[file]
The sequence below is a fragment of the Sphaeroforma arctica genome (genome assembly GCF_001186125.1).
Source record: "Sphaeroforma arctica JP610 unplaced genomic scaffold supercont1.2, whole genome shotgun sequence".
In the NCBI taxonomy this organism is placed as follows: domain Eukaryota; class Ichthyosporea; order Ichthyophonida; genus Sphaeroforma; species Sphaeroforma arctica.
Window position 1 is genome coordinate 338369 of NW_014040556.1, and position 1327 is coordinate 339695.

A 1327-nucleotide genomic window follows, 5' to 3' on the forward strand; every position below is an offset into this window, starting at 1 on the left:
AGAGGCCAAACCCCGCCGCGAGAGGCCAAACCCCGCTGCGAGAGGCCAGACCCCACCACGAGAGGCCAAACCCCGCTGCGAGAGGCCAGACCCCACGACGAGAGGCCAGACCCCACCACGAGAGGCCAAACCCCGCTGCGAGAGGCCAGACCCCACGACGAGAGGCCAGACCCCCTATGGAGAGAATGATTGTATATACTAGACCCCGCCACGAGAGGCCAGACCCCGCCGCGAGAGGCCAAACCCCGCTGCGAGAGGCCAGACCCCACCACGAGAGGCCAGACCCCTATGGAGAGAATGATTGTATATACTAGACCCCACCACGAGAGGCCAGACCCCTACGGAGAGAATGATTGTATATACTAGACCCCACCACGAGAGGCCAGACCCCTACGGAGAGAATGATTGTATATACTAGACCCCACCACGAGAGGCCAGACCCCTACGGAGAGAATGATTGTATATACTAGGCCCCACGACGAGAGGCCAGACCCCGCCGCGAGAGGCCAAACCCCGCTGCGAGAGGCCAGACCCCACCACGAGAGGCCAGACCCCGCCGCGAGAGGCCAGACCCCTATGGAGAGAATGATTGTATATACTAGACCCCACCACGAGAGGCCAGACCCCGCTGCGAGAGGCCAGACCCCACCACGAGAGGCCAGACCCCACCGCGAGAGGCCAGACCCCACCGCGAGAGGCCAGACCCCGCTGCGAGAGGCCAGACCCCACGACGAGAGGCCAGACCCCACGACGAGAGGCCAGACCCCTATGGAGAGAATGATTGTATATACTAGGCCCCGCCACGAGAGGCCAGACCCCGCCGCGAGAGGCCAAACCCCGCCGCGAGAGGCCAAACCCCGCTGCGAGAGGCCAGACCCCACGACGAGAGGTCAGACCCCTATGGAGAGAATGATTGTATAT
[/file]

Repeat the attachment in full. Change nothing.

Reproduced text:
The sequence below is a fragment of the Sphaeroforma arctica genome (genome assembly GCF_001186125.1).
Source record: "Sphaeroforma arctica JP610 unplaced genomic scaffold supercont1.2, whole genome shotgun sequence".
In the NCBI taxonomy this organism is placed as follows: domain Eukaryota; class Ichthyosporea; order Ichthyophonida; genus Sphaeroforma; species Sphaeroforma arctica.
Window position 1 is genome coordinate 338369 of NW_014040556.1, and position 1327 is coordinate 339695.

A 1327-nucleotide genomic window follows, 5' to 3' on the forward strand; every position below is an offset into this window, starting at 1 on the left:
AGAGGCCAAACCCCGCCGCGAGAGGCCAAACCCCGCTGCGAGAGGCCAGACCCCACCACGAGAGGCCAAACCCCGCTGCGAGAGGCCAGACCCCACGACGAGAGGCCAGACCCCACCACGAGAGGCCAAACCCCGCTGCGAGAGGCCAGACCCCACGACGAGAGGCCAGACCCCCTATGGAGAGAATGATTGTATATACTAGACCCCGCCACGAGAGGCCAGACCCCGCCGCGAGAGGCCAAACCCCGCTGCGAGAGGCCAGACCCCACCACGAGAGGCCAGACCCCTATGGAGAGAATGATTGTATATACTAGACCCCACCACGAGAGGCCAGACCCCTACGGAGAGAATGATTGTATATACTAGACCCCACCACGAGAGGCCAGACCCCTACGGAGAGAATGATTGTATATACTAGACCCCACCACGAGAGGCCAGACCCCTACGGAGAGAATGATTGTATATACTAGGCCCCACGACGAGAGGCCAGACCCCGCCGCGAGAGGCCAAACCCCGCTGCGAGAGGCCAGACCCCACCACGAGAGGCCAGACCCCGCCGCGAGAGGCCAGACCCCTATGGAGAGAATGATTGTATATACTAGACCCCACCACGAGAGGCCAGACCCCGCTGCGAGAGGCCAGACCCCACCACGAGAGGCCAGACCCCACCGCGAGAGGCCAGACCCCACCGCGAGAGGCCAGACCCCGCTGCGAGAGGCCAGACCCCACGACGAGAGGCCAGACCCCACGACGAGAGGCCAGACCCCTATGGAGAGAATGATTGTATATACTAGGCCCCGCCACGAGAGGCCAGACCCCGCCGCGAGAGGCCAAACCCCGCCGCGAGAGGCCAAACCCCGCTGCGAGAGGCCAGACCCCACGACGAGAGGTCAGACCCCTATGGAGAGAATGATTGTATAT